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Fritz Haeg
Born 1969
Saint Cloud, Minnesota, USA
Nationality American
Field Art, Architecture, Design, Gardens, Ecology, Dance, Performance
Works Sundown Salon (2001-2006), Sundown Schoolhouse (2006-present), Edible Estates (2005-present), Animal Estates (2008 - present)
Influenced by Buckminster Fuller, Gordon Matta-Clark, Ant Farm, Anna Halprin

Fritz Haeg (born 1969) was trained as an architect, but his current work spans a range of disciplines and media including gardens, dance, performance, design, installation, ecology and architecture, most of which is commissioned and presented by art museums and institutions. His work often involves collaboration with other individuals and site specific projects that respond to particular places.


Life and work

Haeg's recent architecture projects have included the design for various residential and art projects including the contemporary art gallery peres projects and the Bernardi residence, both in Los Angeles, CA. He studied architecture in Italy at the Istituto Universitario di Architettura di Venezia and Carnegie Mellon University, where he received his B. Arch. He has variously taught in architecture, design, and fine art programs at California Institute of the Arts (CalArts), Art Center College of Design, Parsons School of Design, and the University of Southern California.

Haeg is based in a geodesic dome in Los Angeles, California.


Gardenlab (2000)

In 2000 he established Gardenlab, a loose umbrella for his ecology related art and design projects. This initially included community gardens for Art Center College of Design and later California Institute of the Arts (CalArts) where he was an instructor.

Sundown Salon (2001 - 2006)

In 2000 Haeg moved into a geodesic dome in the hills of Los Angeles, California, where in 2001 he established Sundown Salon,[1] a regular series of events, performances and happenings that attracted a diverse crowd, and galvanized a community of east side Los Angeles artists, designers, musicians, and performers. Those who presented work included artists Anna Sew Hoy, Yoshua Okon, Dean Sameshima, Alice Konitz, Pae White, Eve Fowler, Liz Larner, Pipilotti Rist, Katie Grinnan, and Jeff Burton; writers Slava Mogutin, Chris Abani, Trinie Dalton and Eileen Myles; and collectives My Barbarian, Los Super Elegantes, Assume Vivid Astro Focus, Lesbians to the Rescue (LTTR), Robbinschilds, and Janfamily. In 2006 the Sundown Salon events came to an end, to be replaced by Sundown Schoolhouse. First based in the geodesic dome as a seasonal self-organized educational environment spanning disciplines, it is now itinerant with programming connected to Haeg's various initiatives.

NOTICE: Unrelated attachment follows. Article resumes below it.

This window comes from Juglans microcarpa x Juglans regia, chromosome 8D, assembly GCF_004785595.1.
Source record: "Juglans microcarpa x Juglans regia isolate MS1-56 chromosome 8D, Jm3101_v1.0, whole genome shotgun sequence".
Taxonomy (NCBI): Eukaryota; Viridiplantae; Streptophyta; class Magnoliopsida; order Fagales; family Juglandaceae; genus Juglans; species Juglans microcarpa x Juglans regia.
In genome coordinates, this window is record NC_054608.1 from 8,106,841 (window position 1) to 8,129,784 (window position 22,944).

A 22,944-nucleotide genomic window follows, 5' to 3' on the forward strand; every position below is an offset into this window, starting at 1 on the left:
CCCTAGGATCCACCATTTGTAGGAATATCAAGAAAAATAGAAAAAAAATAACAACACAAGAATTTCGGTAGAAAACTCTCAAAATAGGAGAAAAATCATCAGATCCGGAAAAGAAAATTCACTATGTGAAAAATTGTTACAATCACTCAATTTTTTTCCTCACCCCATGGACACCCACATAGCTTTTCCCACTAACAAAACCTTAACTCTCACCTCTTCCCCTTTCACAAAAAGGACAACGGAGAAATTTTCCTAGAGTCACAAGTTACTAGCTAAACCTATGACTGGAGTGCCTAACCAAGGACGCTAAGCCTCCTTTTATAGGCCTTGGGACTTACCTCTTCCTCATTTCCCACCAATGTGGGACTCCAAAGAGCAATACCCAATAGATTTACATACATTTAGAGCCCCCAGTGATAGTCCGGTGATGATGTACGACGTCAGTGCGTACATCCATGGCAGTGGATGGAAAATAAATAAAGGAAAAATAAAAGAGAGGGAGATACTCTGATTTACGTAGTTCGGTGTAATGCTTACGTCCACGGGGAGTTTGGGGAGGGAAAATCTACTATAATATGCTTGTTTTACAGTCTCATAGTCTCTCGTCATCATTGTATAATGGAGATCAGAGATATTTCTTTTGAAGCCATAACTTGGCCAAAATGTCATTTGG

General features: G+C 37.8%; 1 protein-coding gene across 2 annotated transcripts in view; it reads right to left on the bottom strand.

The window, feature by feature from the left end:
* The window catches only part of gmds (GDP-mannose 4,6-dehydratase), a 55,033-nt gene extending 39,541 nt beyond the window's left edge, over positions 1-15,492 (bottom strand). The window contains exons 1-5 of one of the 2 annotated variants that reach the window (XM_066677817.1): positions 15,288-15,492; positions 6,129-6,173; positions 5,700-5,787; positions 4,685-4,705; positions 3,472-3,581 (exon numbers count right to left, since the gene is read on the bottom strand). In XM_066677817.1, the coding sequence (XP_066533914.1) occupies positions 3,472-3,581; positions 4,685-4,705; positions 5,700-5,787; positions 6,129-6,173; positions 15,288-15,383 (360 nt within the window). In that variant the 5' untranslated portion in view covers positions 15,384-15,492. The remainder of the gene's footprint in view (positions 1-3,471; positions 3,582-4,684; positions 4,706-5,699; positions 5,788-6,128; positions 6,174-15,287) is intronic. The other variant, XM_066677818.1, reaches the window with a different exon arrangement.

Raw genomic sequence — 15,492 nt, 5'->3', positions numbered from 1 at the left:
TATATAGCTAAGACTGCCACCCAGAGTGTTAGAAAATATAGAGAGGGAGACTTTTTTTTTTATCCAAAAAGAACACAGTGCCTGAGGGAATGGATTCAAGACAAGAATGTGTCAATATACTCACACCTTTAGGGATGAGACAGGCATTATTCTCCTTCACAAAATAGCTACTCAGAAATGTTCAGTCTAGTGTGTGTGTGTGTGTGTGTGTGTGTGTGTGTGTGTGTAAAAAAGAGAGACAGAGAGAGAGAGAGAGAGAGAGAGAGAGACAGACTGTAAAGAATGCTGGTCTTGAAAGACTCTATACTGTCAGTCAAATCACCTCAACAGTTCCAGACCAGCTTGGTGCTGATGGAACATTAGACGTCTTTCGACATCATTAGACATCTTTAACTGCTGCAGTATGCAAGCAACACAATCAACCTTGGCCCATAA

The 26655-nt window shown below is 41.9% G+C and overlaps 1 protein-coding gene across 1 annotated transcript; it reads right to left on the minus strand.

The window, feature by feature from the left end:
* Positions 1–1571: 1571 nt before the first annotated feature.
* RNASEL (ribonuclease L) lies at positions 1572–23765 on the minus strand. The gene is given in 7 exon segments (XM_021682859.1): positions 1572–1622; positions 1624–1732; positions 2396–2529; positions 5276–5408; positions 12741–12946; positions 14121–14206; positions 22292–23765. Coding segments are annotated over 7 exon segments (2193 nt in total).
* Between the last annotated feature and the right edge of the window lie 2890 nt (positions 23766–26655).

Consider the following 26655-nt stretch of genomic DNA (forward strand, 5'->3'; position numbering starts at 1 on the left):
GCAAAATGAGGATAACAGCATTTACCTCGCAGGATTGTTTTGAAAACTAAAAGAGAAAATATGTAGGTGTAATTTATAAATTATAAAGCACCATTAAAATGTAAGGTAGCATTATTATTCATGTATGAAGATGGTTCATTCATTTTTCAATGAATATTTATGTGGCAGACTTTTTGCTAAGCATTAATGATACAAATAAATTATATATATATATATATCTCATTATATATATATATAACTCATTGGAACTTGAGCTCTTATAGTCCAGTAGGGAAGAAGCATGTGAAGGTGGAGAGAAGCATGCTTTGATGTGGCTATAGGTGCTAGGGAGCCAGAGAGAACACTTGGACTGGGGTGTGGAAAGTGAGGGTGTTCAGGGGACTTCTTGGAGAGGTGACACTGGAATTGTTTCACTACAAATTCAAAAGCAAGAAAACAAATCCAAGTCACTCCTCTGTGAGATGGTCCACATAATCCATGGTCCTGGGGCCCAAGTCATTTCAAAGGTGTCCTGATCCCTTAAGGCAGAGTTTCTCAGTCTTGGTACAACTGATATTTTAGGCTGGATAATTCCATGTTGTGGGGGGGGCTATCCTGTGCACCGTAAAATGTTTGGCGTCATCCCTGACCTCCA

Edible Estates (2005)

In 2005 he began planting a series of gardens called Edible Estates, a revival of the Victory Garden movement. Starting in the geographic center of the United States, Salina, Kansas, he selected a local family of willing gardeners to have their lawn removed and replaced with a kitchen garden, of his design. The first garden was commissioned by the Salina Art Center, with later editions in Lakewood, California (2006),[2] Maplewood, New Jersey (2007), London, England, (commissioned by Tate Modern in 2007), Austin, Texas, (commissioned by Arthouse in 2008), Baltimore, Maryland, (commissioned by Contemporary Museum Baltimore in 2008), and most recently a public demonstration garden at Descanso Gardens in La Cañada Flintridge, California. The book, "Edible Estates: Attack on the Front Lawn", was published by Metropolis Books in spring 2008. It is a call for the replacement of the front lawn with edible landscapes, featuring examples of his previous Edible Estate gardens accompanied by essays from Diana Balmori, Michael Pollan and Rosalind Creasy.

Animal Estates (2008)

His most recent project, Animal Estates, creates homes for animals that have been displaced by humans. Each edition of the project is commissioned and presented by a local museum which includes various combinations of related performances, displays, installations, exhibitions, documentary videos, and printed materials such as a local field guide. The project debuted at the 2008 Whitney Biennial featuring a designed beaver pond in the sunken courtyard, an eagle's nest perched above the museum entry.[3] Later 2008 editions are in Cambridge, Massachusetts (Center for Advanced Visual Studies at MIT), San Francisco, California (San Francisco Museum of Modern Art), Portland, Oregon (Douglas F. Cooley Memorial Art Gallery, Reed College), and Utrecht, The Netherlands (Casco Office for Art, Design and Theory).


  1. ^
  2. ^ Patricia Leigh Brown, Redefining American Beauty, by the Yard, The New York Times, July 13, 2006.
  3. ^

External links


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